• Say no AND highlight why it’s not aligned.  Say no and highlight why the particular project does not align with your – or even better the company’s goals.  It gives you an opportunity to highlight your career goals and showcase your strategic thinking on behalf of the company in the case of the latter.  It can also open up doors for you if the company’s strategy is shifting so you can position yourself for that stream of work if it interests you.

What are some best practices around saying no?

  • Know the financial value of your work.  Most companies have financial metrics around the value of a customer, an order, or a revenue projection.  Makes sure you understand what financial metrics pertain to your work.  Even if you work on the back end of the company infrastructure, have a few handy metrics available such as the amount of revenue lost if a system is down for a particular amount of time.  You can use simple back of the envelope calculations such as the value per average order and how many orders they get per day or hour, etc. to help for example. Dropping the numbers into your “no” can help paint a more clear picture for management and help them properly prioritize.
  • Know when to say yes and be transparent.  With any business, there will inevitably be an “urgent” or “emergency” situation that comes up.  From time to time, I do think it’s helpful to be a team player but if this is the norm rather than the exception, just say no.   I find it’s helpful to develop a measurement up front with your manager or right after a situation arises.  For example, you might establish that you’ll put in extra hours if you can and it’s really urgent (and define what urgent means) but if it’s happening more than once per month, per quarter, per year, etc., then it’s a problem and time to hire more resources or develop other work surge solutions.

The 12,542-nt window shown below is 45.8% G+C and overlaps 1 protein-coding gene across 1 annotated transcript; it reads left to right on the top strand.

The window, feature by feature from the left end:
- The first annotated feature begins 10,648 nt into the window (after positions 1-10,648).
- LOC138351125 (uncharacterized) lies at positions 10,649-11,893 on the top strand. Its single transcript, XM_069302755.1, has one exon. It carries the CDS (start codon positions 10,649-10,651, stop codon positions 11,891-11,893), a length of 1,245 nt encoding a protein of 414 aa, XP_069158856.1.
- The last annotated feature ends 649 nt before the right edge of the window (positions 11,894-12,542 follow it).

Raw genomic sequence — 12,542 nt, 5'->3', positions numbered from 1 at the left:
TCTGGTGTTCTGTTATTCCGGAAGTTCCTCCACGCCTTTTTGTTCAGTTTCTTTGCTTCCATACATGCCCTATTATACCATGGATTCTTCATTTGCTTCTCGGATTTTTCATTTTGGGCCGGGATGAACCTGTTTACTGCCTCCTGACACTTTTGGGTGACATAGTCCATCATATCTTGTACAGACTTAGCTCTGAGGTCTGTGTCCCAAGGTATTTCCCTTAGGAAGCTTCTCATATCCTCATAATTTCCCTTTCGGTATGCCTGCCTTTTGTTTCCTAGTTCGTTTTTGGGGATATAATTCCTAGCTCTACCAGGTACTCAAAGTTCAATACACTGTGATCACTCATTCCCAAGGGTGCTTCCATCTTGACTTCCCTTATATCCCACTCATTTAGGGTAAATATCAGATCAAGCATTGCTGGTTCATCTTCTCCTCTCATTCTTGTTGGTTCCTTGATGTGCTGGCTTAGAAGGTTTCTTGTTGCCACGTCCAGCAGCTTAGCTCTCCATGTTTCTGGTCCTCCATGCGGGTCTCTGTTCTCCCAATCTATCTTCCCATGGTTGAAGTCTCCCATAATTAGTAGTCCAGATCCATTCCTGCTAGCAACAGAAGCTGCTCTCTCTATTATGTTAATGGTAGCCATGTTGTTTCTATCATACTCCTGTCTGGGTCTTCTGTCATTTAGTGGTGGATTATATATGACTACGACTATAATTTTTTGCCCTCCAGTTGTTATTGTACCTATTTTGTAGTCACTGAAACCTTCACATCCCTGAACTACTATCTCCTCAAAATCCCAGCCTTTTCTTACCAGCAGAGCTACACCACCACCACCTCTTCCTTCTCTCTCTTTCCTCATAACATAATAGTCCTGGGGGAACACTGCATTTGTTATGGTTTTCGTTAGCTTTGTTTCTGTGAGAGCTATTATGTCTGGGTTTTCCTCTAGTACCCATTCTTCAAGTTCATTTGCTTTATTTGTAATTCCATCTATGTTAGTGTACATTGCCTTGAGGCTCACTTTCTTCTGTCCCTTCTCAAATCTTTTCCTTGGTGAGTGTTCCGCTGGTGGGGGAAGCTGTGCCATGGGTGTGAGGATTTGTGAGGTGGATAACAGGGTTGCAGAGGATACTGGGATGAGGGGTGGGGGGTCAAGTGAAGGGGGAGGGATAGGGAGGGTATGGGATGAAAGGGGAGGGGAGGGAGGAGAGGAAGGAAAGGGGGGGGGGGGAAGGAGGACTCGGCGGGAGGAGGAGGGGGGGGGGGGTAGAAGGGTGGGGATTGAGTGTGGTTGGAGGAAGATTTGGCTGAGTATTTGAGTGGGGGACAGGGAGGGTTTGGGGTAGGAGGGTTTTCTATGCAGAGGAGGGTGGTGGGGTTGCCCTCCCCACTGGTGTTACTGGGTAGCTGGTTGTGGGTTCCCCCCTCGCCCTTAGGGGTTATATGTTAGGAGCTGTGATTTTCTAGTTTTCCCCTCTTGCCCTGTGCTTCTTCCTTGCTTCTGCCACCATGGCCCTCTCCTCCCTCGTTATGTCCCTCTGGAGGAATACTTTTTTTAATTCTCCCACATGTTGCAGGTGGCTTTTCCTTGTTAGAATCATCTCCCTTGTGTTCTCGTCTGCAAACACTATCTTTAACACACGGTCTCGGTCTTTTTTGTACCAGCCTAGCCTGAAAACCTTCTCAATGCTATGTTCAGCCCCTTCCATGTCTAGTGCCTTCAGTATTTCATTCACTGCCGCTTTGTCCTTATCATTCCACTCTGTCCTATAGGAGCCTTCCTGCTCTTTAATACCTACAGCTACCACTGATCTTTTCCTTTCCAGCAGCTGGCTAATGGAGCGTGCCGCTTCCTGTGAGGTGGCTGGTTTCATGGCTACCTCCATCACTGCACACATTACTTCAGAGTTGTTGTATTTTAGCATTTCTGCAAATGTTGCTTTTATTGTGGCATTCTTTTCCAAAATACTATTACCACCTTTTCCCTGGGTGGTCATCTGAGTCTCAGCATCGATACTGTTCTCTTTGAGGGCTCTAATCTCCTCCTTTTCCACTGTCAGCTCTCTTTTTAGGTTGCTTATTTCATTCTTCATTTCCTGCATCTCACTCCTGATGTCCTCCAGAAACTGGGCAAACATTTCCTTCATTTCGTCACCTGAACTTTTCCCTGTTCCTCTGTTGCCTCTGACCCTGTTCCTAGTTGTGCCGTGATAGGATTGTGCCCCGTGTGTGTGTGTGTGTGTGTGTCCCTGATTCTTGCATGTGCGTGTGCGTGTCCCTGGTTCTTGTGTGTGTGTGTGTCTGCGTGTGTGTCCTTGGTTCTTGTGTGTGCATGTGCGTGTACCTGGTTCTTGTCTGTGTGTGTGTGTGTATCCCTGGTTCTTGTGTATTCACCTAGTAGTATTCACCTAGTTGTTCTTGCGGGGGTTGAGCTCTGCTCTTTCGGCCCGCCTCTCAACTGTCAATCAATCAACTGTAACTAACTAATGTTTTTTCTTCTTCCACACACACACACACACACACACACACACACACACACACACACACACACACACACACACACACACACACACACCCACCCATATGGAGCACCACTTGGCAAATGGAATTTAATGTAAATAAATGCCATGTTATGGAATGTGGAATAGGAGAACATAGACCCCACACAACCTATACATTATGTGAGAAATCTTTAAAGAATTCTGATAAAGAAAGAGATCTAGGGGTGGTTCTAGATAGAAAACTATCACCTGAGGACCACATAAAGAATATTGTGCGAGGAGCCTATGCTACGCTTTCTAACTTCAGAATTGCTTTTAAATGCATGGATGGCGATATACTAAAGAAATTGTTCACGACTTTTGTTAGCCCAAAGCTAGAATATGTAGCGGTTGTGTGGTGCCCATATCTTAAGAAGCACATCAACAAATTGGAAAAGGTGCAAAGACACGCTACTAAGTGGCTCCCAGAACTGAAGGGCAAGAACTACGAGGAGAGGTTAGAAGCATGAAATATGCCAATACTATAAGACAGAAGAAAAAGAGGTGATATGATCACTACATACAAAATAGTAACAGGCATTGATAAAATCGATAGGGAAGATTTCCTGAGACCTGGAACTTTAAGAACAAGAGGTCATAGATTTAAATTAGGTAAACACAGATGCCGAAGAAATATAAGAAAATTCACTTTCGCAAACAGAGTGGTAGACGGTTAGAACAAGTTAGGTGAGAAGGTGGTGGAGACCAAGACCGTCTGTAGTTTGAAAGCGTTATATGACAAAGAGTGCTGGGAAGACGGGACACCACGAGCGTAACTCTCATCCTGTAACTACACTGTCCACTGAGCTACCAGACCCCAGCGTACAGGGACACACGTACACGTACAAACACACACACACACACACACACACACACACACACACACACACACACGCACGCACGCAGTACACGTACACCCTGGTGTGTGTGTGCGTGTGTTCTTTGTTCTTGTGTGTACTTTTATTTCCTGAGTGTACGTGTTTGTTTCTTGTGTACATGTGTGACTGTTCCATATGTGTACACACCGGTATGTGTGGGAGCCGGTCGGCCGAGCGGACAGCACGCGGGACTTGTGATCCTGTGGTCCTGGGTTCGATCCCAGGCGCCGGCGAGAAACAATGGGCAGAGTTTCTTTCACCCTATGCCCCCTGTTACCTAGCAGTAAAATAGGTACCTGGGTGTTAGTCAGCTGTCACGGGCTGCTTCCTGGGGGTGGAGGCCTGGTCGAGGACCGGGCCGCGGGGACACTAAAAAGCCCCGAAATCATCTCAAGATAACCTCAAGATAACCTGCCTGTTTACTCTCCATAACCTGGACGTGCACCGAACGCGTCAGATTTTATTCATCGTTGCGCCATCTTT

• Don’t feel the need to explain with your personal commitments. So often, we justify our no by explaining a personal commitment we may have made for that night, etc.  It’s not that I don’t think you should talk about your personal life – quite the contrary actually.  However, if you always feel the need to justify, what happens that time that you want to say no just because?  Whether you want to go home and lay on the couch, practice yoga, or have dinner with your kids, it’s your time – and all of that is okay.  Your time is your time and it’s better to set a precedent that sometimes you are going to say no case closed to give you more options in the future.  Besides, different managers will have different personal priorities so dropping in a justification may or may not be helping your cause.  Feel confident that your company doesn’t own all of your time.

As always, if saying no still feels scary for you, don’t hesitate to reach out.  And, if you are a leader or a company that asks your employees to put in a lot of extra hours, I’m happy to help you find different surge solutions that work for both you and your employees in a healthier way. Do not hesitate to contact Livthentic for an exploratory discussion or schedule directly on calendly.  I see your spark and want to help you grow it into a flame. You can also join our mailing list to stay in touch or follow us on Linkedin, Facebook, or Instagram.